- Pressure ulcers or bed sores most often occur
over bony areas such as the tailbone (the #1 location), hip, ankle,
- More than 25% of older people in healthcare
institutions and 15% of those living in the community develop
- Pressure ulcers are most likely to happen to
older people who are not mobile, who are severely ill, and/or who
have mental conditions.
- Prevention includes maintaining activity,
changing position, avoiding friction, and maintaining proper skin
moisture. Special devices and equipment are also available.
- Areas of skin redness and open sores should
be reported to a health care provider.
- A pressure ulcer (also known as a bed sore or
decubitus ulcer) is a change or break in the skin caused by constant
- It often occurs over a bony area such as the
ankle, tailbone, hip, or elbow.
- Pressure ulcers decrease quality of life,
may be painful, and require dressing changes.
- Pressure ulcers are most likely to happen to
older people, especially those who are not mobile, who are severely
ill, and/or who have mental conditions.
- The number of people with pressure ulcers is
- In the community, 15% of people will develop
a pressure ulcer.
- More than 25% of those in healthcare
institutions will do so.
- Clearly, pressure ulcers are a big concern in
healthcare, especially considering that 60% of all pressure
ulcers can be prevented.
pressure ulcer can appear as a red or discoloured area on the skin,
as a blister, or as an open sore. It can develop quickly, especially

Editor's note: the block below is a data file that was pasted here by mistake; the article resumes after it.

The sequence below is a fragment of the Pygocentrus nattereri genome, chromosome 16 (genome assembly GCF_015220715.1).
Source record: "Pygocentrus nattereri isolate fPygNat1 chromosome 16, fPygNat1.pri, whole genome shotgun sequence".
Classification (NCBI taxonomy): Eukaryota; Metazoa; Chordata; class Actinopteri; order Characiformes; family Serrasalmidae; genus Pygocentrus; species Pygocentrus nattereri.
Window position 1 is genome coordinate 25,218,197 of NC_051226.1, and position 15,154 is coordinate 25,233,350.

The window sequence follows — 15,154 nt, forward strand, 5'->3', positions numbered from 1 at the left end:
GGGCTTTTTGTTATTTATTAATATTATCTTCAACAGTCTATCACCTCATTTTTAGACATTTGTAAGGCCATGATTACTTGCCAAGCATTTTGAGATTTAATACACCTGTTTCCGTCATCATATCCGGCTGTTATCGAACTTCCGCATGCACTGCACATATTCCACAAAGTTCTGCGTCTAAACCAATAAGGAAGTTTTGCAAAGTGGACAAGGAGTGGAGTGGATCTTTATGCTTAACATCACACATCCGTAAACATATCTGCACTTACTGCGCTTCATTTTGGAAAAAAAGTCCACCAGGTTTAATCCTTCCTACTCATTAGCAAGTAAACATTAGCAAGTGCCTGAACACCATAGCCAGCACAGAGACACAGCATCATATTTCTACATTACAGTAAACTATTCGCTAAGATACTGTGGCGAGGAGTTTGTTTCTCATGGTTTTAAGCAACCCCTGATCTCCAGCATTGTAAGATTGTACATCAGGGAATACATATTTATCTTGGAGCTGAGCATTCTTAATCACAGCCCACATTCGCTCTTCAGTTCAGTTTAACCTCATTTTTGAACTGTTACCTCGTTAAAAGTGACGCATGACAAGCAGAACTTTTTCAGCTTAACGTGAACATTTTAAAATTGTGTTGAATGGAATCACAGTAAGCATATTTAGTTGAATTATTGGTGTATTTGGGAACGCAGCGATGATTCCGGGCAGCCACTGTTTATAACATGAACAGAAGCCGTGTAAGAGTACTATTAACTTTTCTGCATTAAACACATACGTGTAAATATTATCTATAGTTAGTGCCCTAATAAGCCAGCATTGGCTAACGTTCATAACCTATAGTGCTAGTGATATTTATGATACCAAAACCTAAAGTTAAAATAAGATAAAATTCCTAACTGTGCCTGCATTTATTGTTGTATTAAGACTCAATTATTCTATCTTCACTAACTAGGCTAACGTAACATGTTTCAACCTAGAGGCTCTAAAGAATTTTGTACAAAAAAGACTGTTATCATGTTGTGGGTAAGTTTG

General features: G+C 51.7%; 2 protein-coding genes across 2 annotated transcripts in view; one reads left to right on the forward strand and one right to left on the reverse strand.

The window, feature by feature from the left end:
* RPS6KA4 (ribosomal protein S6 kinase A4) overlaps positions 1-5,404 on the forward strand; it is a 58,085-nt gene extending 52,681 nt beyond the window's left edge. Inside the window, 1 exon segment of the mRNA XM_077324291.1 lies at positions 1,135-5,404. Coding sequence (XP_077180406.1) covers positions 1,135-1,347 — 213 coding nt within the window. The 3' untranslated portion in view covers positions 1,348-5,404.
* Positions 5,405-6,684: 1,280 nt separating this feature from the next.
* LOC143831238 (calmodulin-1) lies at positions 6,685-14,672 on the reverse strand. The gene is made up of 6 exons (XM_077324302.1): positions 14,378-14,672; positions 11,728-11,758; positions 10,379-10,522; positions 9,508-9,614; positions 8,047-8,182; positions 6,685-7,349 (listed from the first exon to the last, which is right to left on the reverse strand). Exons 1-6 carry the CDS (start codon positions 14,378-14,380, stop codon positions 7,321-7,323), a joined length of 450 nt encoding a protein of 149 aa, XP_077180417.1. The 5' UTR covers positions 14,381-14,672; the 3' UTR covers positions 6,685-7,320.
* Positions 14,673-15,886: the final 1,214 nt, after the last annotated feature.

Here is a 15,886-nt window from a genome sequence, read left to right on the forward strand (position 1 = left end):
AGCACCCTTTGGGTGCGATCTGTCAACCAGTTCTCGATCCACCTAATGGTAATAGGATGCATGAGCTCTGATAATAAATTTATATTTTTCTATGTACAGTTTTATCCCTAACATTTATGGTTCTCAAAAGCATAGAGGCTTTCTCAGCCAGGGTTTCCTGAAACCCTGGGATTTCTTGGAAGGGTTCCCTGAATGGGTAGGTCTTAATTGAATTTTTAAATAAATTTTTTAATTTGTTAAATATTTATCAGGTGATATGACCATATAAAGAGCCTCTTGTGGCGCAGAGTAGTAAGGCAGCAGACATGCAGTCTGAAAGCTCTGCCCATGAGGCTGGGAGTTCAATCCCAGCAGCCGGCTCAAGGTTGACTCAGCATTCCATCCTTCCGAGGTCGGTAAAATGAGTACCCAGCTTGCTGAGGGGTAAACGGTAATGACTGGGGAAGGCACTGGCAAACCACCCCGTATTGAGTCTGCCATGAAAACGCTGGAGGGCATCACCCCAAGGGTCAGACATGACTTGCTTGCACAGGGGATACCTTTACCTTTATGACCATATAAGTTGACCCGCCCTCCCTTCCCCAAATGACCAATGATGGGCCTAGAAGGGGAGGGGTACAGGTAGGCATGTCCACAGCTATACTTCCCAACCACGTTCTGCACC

over bony areas like the buttocks and heels.
- Pressure ulcers can develop in
often-overlooked areas, such as the back of the head, behind the
ears (where oxygen tubing rubs), or on the ears (from lying in bed).
People who can't move themselves or who
have decreased mobility are at high risk for developing pressure
- Staying in one spot for longer than two hours
without changing position causes reduced blood flow to that area and
the tissue becomes starved of nutrients, blood, and oxygen.
- A low level of pressure sustained over a long
period can be just as damaging to tissue as a high level of pressure
for a shorter period.
Watch for pressure ulcers if your family member is
- If the pain is not controlled, they may not
feel like moving around or changing position.
- If they have too much pain medication, they
may not have the capacity to move.
Your family member may not be able to feel or
sense the discomfort that happens when pressure ulcers begin.
- If they cannot respond to the touch of a hand
or to stronger stimuli, they are at much higher risk for developing
- If they are confused, they may not be aware
of discomfort from being in one position for prolonged periods.
Staying active is important. Go for walks
regularly, if possible, or change position frequently. If your family
member can only sit in a chair, remind them to make small shifts from
hour to hour.
A family member who is bedridden may be unable to
change position and take pressure off the bony areas. They need help
to move and redistribute the pressure.
- Place pillows behind their back when turning
from side to side.
- Pillows are also effective when placed under
the heels to reduce the pressure in those areas.
- Don't overlook the pressure that occurs
when the knees are close together. Place a folded blanket or sheet
to separate the knees.
Sitting upright in bed or in a chair puts extra
pressure on the tailbone – the #1 location where pressure
ulcers occur. Rule of thumb: Never raise the head of the bed past 30